The title question was sent to me by a client, along with the bottom link below.
A: Yep. Hydrated Bentonite (you can do the same thing with other clays) internally is a standard recommendation for intestinal distress such as food poisoning. My personal favorite is the Redmond Clay, from central Utah; in the kitchen I use almost exclusively Real (Redmond) Salt, which is pink from the clay content. Lots of kids who eat dirt do so because they are deficient in trace minerals. People ate dirt and clay in part via their earthenware dishes and lack of running water-maybe that’s why we feel so good at Alafia (our 10 day 18th century rendezvous)….!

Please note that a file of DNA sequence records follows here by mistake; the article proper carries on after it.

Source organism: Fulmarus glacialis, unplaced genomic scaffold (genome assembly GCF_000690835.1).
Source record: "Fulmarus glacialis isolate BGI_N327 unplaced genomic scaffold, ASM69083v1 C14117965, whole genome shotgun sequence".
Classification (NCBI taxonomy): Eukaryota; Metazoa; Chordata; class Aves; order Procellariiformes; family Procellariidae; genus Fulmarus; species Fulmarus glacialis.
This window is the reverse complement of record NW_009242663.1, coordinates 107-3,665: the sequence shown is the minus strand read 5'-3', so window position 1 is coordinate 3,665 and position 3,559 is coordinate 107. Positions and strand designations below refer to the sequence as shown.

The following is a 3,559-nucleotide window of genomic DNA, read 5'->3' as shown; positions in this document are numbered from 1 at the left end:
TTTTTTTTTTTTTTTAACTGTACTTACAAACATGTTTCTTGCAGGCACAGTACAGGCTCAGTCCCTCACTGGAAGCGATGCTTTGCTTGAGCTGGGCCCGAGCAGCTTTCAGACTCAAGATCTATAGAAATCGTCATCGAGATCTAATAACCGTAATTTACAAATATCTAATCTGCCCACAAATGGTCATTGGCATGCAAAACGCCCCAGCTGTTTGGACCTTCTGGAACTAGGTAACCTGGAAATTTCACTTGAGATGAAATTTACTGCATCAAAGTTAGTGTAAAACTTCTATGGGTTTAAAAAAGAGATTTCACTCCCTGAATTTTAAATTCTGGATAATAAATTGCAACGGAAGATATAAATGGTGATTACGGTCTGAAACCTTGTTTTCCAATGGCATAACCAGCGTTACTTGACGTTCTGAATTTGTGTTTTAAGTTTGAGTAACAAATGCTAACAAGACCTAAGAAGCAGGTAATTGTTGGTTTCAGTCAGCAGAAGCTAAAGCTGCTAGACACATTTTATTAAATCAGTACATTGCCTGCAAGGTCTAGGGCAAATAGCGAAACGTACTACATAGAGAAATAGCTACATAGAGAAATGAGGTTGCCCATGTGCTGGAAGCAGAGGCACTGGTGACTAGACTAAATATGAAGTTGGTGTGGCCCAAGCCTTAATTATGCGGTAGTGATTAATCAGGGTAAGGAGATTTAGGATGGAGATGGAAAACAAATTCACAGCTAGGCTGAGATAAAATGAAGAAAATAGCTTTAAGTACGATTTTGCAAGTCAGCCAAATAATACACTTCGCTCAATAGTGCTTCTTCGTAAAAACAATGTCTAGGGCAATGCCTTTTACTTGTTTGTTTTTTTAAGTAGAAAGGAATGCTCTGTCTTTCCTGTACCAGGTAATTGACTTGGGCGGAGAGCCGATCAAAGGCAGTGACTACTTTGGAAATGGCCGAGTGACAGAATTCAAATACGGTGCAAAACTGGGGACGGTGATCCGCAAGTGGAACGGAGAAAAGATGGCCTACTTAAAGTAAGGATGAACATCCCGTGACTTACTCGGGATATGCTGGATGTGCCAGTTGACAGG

Clay packs and baths are traditional in all kinds of detox programs, in virtually every culture. My favorite Russian bathhouse sells little cups of dried black clay to rub on yourself while you sit around and sweat. Interesting thing about zeolites, shown below the video link you sent, is that they are used primarily in laundry detergents and as catalysts-they help increase oxygen availability. Remember to breathe while eating your clay! Downside to commercial zeolite products? According to the United States Geological Survey, “it is likely that a significant percentage of the material sold as zeolites in some countries is ground or sawn volcanic tuff that contains only a small amount of zeolites.” They are easy to synthesize so there is another pretty good chance you may not be getting the real thing; the artificial ones have a much larger crystal size so would not be as effective at adsorbing waste matter. That is correct spelling-adsorbing means that toxins attach to it for easy elimination rather than being absorbed into it. Activated charcoal works the same way.